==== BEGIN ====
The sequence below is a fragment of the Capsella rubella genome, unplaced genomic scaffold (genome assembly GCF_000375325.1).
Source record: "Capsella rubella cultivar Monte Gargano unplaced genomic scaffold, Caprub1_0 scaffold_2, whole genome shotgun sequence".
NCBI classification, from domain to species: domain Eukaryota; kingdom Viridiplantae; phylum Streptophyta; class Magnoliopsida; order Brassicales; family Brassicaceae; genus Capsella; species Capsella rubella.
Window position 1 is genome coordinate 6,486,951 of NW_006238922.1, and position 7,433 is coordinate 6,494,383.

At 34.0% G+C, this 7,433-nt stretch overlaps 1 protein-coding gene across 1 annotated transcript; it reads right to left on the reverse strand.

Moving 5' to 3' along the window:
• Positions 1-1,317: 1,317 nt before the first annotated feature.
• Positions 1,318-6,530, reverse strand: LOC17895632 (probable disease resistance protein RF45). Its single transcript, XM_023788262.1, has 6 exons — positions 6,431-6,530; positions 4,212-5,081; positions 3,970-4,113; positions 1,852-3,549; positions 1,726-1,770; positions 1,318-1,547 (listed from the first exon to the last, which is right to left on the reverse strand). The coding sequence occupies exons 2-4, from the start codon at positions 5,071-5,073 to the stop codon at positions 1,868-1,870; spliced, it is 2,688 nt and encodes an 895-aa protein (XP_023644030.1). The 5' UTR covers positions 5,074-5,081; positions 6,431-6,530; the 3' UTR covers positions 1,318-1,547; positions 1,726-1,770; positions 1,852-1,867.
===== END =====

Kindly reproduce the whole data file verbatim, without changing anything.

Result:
The sequence below is a fragment of the Capsella rubella genome, unplaced genomic scaffold (genome assembly GCF_000375325.1).
Source record: "Capsella rubella cultivar Monte Gargano unplaced genomic scaffold, Caprub1_0 scaffold_2, whole genome shotgun sequence".
NCBI classification, from domain to species: domain Eukaryota; kingdom Viridiplantae; phylum Streptophyta; class Magnoliopsida; order Brassicales; family Brassicaceae; genus Capsella; species Capsella rubella.
Window position 1 is genome coordinate 6,486,951 of NW_006238922.1, and position 7,433 is coordinate 6,494,383.

At 34.0% G+C, this 7,433-nt stretch overlaps 1 protein-coding gene across 1 annotated transcript; it reads right to left on the reverse strand.

Moving 5' to 3' along the window:
• Positions 1-1,317: 1,317 nt before the first annotated feature.
• Positions 1,318-6,530, reverse strand: LOC17895632 (probable disease resistance protein RF45). Its single transcript, XM_023788262.1, has 6 exons — positions 6,431-6,530; positions 4,212-5,081; positions 3,970-4,113; positions 1,852-3,549; positions 1,726-1,770; positions 1,318-1,547 (listed from the first exon to the last, which is right to left on the reverse strand). The coding sequence occupies exons 2-4, from the start codon at positions 5,071-5,073 to the stop codon at positions 1,868-1,870; spliced, it is 2,688 nt and encodes an 895-aa protein (XP_023644030.1). The 5' UTR covers positions 5,074-5,081; positions 6,431-6,530; the 3' UTR covers positions 1,318-1,547; positions 1,726-1,770; positions 1,852-1,867.